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Re-presentation of Spherical Harmonic Coefficients

Recent studies on the large angular scale properties such as alignment of the quadrupole and octupole in the CMB temperature anisotropy are based on the composite map constructed for each ${\ell}$ by summing all the $m$ modes pertaining to that ${\ell}$:

\begin{displaymath}
T_{\ell}(\theta, \varphi) = \sum_{m=-{\ell}}^{\ell}a_{{{\ell}m}}Y_{{{\ell}m}}(\theta,\varphi).
\end{displaymath} (21)

The panels below are the composite maps (from ${\ell}=2$ to $10$) of NASA Wilkinson Microwave Anisotropy Probe (WMAP) 3-year Internal Linear Combination (ILC) map that is supposed to be close to the CMB signal. All the colour bars of the panels are $[-50,50] (\mu$K).
1DFR
And blow are the foreground maps (sum of the synchrotron, free-free and dust templates) in WMAP V band (61 Gz channel) with all colour bars $[-200,200] (\mu$K):
1DFR
Based on the a priori assumption that the CMB should be statistically independent of the foregrounds, consequently they should have no significant correlation. And comparing mode by mode from the above two panels, one might agree there is no correlation !?

I device a new representation of the spherical harmonic coefficients $a_{{{\ell}m}}$ for each ${\ell}$-mode, which I call "one dimensional Fourier representation" (1DFR). The 1DFR is a represention of the $a_{{{\ell}m}}$ in each ${\ell}$ by an inverse Fourier transform, as the $a_{{{\ell}m}}$ is now a function of a single variable $m$. Such a 1DFR for $a_{{{\ell}m}}$ from the spherical harmonic decomposition of the sky is written as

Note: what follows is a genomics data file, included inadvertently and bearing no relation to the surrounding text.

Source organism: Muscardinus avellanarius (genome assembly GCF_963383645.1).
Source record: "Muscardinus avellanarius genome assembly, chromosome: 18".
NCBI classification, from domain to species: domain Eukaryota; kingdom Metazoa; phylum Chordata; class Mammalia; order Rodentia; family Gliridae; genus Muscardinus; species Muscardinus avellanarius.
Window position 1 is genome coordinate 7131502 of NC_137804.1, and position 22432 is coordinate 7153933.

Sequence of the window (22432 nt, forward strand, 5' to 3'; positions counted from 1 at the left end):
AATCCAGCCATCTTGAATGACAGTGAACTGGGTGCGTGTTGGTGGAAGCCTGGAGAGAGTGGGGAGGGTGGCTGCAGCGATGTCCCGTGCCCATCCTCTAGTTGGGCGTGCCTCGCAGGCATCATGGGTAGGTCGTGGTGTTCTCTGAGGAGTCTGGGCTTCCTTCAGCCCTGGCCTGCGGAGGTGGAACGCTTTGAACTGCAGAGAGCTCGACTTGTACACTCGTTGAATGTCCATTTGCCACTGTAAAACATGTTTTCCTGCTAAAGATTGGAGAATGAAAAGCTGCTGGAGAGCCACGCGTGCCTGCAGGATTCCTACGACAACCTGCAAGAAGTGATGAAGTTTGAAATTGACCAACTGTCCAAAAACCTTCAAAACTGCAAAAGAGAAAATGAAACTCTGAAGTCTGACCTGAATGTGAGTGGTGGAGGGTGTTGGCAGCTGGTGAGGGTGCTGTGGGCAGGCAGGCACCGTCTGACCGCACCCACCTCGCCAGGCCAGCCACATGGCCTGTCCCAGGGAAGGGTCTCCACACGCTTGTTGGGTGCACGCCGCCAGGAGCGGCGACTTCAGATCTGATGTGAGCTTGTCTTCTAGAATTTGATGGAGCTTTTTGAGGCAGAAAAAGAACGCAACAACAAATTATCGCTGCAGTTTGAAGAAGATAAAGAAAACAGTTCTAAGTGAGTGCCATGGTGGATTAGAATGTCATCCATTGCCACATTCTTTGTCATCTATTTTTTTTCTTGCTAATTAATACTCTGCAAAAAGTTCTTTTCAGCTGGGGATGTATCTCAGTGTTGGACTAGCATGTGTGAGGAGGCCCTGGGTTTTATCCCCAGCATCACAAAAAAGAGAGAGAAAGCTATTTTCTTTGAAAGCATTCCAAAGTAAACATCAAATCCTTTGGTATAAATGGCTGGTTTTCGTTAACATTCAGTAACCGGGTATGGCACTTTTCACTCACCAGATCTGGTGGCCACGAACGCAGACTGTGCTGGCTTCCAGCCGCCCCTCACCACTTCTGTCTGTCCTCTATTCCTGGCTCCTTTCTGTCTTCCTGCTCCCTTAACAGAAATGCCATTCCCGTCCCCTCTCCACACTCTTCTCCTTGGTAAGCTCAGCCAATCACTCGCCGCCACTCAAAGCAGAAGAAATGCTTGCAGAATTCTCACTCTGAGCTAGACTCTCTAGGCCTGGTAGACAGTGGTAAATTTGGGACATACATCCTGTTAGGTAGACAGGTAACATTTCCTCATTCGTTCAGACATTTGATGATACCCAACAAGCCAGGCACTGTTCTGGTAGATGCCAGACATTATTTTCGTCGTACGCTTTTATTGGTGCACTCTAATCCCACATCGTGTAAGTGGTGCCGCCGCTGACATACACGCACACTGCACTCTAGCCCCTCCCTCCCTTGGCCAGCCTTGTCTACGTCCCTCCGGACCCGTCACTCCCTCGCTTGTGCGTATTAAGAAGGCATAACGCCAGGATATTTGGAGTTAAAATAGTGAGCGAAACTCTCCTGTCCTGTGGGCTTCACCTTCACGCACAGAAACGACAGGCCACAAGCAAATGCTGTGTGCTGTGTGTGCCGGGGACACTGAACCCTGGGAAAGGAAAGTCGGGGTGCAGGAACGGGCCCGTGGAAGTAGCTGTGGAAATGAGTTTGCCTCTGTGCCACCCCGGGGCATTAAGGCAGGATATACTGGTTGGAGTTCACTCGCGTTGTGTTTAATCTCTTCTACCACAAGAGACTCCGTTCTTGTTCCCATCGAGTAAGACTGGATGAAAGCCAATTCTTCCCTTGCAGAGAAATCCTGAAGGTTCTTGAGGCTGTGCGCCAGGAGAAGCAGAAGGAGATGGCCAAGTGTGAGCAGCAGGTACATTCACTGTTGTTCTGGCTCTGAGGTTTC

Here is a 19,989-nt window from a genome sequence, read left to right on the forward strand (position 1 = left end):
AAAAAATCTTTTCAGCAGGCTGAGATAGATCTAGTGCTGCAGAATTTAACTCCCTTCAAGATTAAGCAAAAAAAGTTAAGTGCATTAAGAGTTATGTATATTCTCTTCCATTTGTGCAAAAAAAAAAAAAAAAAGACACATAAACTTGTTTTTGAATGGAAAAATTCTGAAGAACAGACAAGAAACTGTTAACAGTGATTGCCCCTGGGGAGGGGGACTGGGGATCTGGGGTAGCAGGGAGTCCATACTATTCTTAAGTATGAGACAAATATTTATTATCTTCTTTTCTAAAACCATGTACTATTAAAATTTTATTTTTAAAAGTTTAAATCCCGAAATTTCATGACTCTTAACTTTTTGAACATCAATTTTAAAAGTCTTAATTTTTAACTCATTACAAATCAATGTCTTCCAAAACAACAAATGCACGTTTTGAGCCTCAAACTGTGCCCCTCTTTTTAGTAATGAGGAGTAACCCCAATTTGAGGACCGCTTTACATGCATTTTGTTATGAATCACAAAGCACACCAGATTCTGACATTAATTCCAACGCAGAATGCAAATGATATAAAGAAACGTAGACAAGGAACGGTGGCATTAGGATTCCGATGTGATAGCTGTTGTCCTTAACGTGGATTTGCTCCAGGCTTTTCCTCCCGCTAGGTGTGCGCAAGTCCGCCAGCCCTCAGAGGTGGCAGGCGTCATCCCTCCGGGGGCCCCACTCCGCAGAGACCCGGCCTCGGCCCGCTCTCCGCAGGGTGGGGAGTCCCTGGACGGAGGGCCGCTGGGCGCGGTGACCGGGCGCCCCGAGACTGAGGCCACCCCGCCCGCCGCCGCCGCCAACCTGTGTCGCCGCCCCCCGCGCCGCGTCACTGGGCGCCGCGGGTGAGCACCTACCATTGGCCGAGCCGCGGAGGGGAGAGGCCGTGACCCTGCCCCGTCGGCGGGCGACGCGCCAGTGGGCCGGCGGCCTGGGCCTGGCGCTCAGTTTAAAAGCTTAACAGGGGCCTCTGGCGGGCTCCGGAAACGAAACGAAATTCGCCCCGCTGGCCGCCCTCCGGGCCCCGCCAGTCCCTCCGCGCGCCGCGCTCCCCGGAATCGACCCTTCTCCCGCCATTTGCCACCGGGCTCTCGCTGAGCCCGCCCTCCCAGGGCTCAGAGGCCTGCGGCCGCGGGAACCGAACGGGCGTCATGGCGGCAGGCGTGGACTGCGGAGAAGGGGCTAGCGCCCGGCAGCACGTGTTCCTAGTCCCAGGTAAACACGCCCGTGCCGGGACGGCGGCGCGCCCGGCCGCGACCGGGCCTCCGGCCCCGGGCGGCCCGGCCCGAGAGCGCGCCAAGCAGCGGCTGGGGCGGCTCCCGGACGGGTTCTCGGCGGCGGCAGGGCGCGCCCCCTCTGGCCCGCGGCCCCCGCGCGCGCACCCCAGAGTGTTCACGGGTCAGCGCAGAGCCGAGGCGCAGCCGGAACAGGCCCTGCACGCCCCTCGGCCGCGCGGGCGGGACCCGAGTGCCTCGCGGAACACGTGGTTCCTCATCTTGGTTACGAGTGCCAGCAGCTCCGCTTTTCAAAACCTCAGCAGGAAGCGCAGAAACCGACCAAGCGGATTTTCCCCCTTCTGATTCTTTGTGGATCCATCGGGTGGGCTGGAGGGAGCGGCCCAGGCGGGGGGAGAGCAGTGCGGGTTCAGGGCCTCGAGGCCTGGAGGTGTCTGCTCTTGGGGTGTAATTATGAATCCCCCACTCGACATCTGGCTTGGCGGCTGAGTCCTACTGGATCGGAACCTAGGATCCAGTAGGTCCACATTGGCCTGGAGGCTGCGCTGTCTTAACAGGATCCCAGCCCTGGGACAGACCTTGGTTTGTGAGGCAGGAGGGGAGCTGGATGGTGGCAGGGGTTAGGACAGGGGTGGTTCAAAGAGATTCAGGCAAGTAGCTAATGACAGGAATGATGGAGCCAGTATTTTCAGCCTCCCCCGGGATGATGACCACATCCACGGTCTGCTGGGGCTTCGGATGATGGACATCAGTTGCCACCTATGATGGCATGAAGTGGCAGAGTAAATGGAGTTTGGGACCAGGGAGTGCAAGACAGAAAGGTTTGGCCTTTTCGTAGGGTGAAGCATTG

\begin{displaymath}
T_{\ell}(\varphi)=\sum_{m=-{\ell}}^{\ell}a_{{{\ell}m}}\exp(i...
...^{\ell}\vert a_{{{\ell}m}}\vert \cos(m\varphi+\Phi_{{\ell}m}),
\end{displaymath} (22)

where for the negative $m$ we use the complex conjugate ( $a_{{\ell},-m}=a_{{{\ell}m}}^\ast$) to make $T_{\ell}(\varphi)$ real. For real $T$ on a sphere the statistics are registered only in $m\ge0$ modes, the $T_{\ell}(\varphi)$ curves assembled in this way contain the same amount of information as the spherical $T_{\ell}(\theta, \varphi)$.

For a Gaussian random field on a sphere, the real and imaginary parts of the spherical harmonic coefficients $a_{{{\ell}m}}$ in each ${\ell}$ are mutually independent and both Gaussian distributed with zero mean and variance $C_{{\ell}}/2$, where $C_{{\ell}}$ is its angular power spectrum. Thus if the $a_{{{\ell}m}}$ are a result of Gaussian process, the 1DFR $T_{\ell}(\varphi)$ curves shall possess all the usual Gaussian random properties such as two-point correlation, peak statistics, and Minkowski functionals...etc..

The advantage of 1DFR is that it offers different perspective and insight of the signal properties in each ${\ell}$. For cross correlations between maps, for example, it is difficult to do in standard composite maps as seen above. I have employed 1DFR to test the peak statistics, cross correlation with the foregrounds.

Below is the 1DFR curves for WMAP 3-year ILC map (blue curves, which can be compared with the composite maps above) and those of the foreground maps at Q channel (orange curves), V channel (green curves) and W channel (red curves). The $x$ axis is $\varphi$ and is plotted reversely to follow the conventional Galactic longitude coordinate $l$ and the $y$ axis is in unit of thermodynamic temperature ($\mu$K). Notice strong anti-cross correlation for the quadrupole in 1DFR curves whereas in composite maps it is obscured.


1DFR

For details of this idea see my papers :
The Auto and cross correlation of phases of the whole sky CMB and foreground maps from the 1-year Wilkinson Microwave Anisotropy Probe (WMAP) data, IJMPD, 15, 1283 (2006)

Testing Gaussian random hypothesis with the cosmic microwave background temperature anisotropies in the three-year WMAP data, ApJ, 664, 8 (2007)

The One-dimensional Fourier Representation and Large Angular Scale Foreground Contamination in the 3-year Wilkinson Microwave Anisotropy Probe data, JCAP, 7, 21 (2007)

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next up previous
Next: Limited Number of Ensemble Up: Statistical Methods Previous: Mean Chi-square Statistics of
Chiang Lung-Yih 2013-10-02